Be like the Roomba®

For those who missed it, the Roomba® is a semi-magical device that automatically vacuums the floors in your house. It works by sensing walls and changing directions. It’s also known as a popular ride for cats.

For today’s productivity tip, I think we can learn a lot about emotion-proof decision making from the Roomba®. So often, when something doesn’t go our way, we get really upset. We run into the figurative wall and then we bang our heads against it. We pout, we point fingers, we blame ourselves. We sit there, angry and frustrated, with our heads leaning against the wall.

So how can we learn from the Roomba®?

The Roomba® doesn’t get upset when it runs into a wall. It is programmed to sense the wall and simply change direction. What would happen if you lived your life like that? Instead of feeling sorry for yourself or beating yourself up, what if you simply kept moving (in a slightly different direction)?

The only way to take emotions out of the equation is to give up some of the ego. When we have expectations (and base our future happiness on them) we set ourselves up to be disappointed. And when things don’t go as planned, we think it’s because we are flawed and we take it personally. But the wall doesn’t have to be proof that we suck. The wall can simply be a sign that it’s time to change course, even if just by a few degrees.

The Roomba® doesn’t take the wall personally, it just changes direction and keeps living it’s purpose, which, as far as I can tell, is to be an excellent cat ride and a mediocre vacuum.

Here’s Why You Don’t Have Enough Time

Nobody in the wedding industry seems to have enough time. Ask anybody how they’re doing and the answer is, “busy.” So why don’t you have enough time?

You’re trying to do too much.

Call me captain obvious, but the truth is that you’re lying to yourself about what’s realistic. You pretend that you can get eight (okay, five) hours of sleep, get the kids to soccer practice (and ballet and art and yoga), answer every sales email with a personal, customized response, take care of your current bridal clients, have dinner on the table and prep for the coming weekend all in less than 24 hours.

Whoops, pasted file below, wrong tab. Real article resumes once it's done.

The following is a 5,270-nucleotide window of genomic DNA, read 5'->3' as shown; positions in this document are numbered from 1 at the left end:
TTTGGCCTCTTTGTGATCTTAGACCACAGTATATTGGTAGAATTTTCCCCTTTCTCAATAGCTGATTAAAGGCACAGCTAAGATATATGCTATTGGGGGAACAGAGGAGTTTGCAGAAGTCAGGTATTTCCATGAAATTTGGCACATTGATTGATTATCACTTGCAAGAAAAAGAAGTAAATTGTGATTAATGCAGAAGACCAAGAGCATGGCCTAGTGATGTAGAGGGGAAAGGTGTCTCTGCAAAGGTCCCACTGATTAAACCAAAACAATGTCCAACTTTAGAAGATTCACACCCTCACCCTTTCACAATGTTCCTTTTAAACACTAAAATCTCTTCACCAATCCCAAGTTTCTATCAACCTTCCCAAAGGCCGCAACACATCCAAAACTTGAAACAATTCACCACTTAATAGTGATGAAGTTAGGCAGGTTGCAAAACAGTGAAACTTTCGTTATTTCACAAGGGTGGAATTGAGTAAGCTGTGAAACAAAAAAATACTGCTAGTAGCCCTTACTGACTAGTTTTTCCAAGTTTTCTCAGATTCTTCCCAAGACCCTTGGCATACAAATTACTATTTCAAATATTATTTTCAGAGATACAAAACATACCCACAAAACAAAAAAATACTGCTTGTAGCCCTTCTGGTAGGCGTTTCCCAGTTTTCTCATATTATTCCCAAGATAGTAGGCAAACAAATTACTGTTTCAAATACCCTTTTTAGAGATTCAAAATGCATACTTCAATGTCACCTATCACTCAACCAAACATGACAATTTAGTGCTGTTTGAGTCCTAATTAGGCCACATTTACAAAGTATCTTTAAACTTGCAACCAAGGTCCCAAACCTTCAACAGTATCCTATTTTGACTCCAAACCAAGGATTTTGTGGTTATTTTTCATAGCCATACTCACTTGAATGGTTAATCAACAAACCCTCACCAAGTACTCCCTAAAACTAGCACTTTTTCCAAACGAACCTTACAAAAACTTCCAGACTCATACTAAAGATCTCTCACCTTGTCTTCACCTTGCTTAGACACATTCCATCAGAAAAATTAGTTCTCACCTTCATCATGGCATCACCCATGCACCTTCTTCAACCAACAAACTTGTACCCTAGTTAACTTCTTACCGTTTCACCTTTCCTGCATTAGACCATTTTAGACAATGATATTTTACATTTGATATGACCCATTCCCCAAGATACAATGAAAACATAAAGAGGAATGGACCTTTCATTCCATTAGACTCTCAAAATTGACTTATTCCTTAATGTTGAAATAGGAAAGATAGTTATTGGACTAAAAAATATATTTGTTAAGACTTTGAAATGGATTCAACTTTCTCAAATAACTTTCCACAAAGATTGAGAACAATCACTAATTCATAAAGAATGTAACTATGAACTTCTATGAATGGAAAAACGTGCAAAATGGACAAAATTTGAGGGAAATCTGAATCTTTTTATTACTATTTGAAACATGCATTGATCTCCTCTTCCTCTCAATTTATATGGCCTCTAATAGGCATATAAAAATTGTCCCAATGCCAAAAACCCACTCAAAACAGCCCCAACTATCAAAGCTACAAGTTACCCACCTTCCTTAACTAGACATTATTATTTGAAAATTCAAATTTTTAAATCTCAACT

I call bullshit.

Even if you manage to get all of those things done, there’s no way you’re doing all of them well in a healthy, sustainable way. I’m not trying to make you feel bad. To the contrary, that’s my point. When you give yourself an impossibly long to-do list, you set yourself up for disappointment. You end up with the least useful, least productive feeling of all: guilt.

Here’s my suggestion: Do less. Pick something on your list that just “has to get done” and ask yourself, “what exactly will happen if I don’t do this?” My hunch is that most of the things on your to-do list are wants, not needs. Get ruthless about what you’re willing to do in one day. Commit to doing nothing for an hour or even two. This isn’t just about what you’re cutting out, it’s really about what you’re making time for: the good stuff.

What do you think will happen? The truth is that most of us waste at least an hour each day on things like Facebook, TV, blog surfing and worrying. What if you spent that time on something that left you feeling recharged? That made you at peace and inspired?

I dare you to pick something seemingly vital on your to-do list and not do it. I’m not asking you to screw over clients or miss deadlines. Re-evaluate your to do list. It’s time to get serious about what’s really essential and what isn’t.

What’s at stake? Your sanity, your business, and your life. Cut out some of the noise. Because if you don’t, it will overtake you, and 2013 will look dangerously similar to 2012.

What are you cutting out today to get your life back? And more importantly, how will you fill that space with something good?

Happy New Year, Hungover Vendors!

Happy New Year, peeps! I love the fresh smell of a new year. We’ve had a chance to reflect on the good, the bad and the awesome of last year and now we turn our full attention to the bright, shiny promise of a fresh set of 365.

I don’t want to talk about resolutions today. Instead, I want to talk about something I’ve personally been wrestling with lately: over-thinking about work at work.

It happens like this: I start thinking about all the things I want to get done. And instead of getting everything into a system and working through each of them without another thought, I dwell. I’m not talking about useful thinking (like planning, organizing or brainstorming). I’m talking about thinking instead of doing. And it usually happens when we’re stressed out or overwhelmed by the amount of things we have to do. Continue reading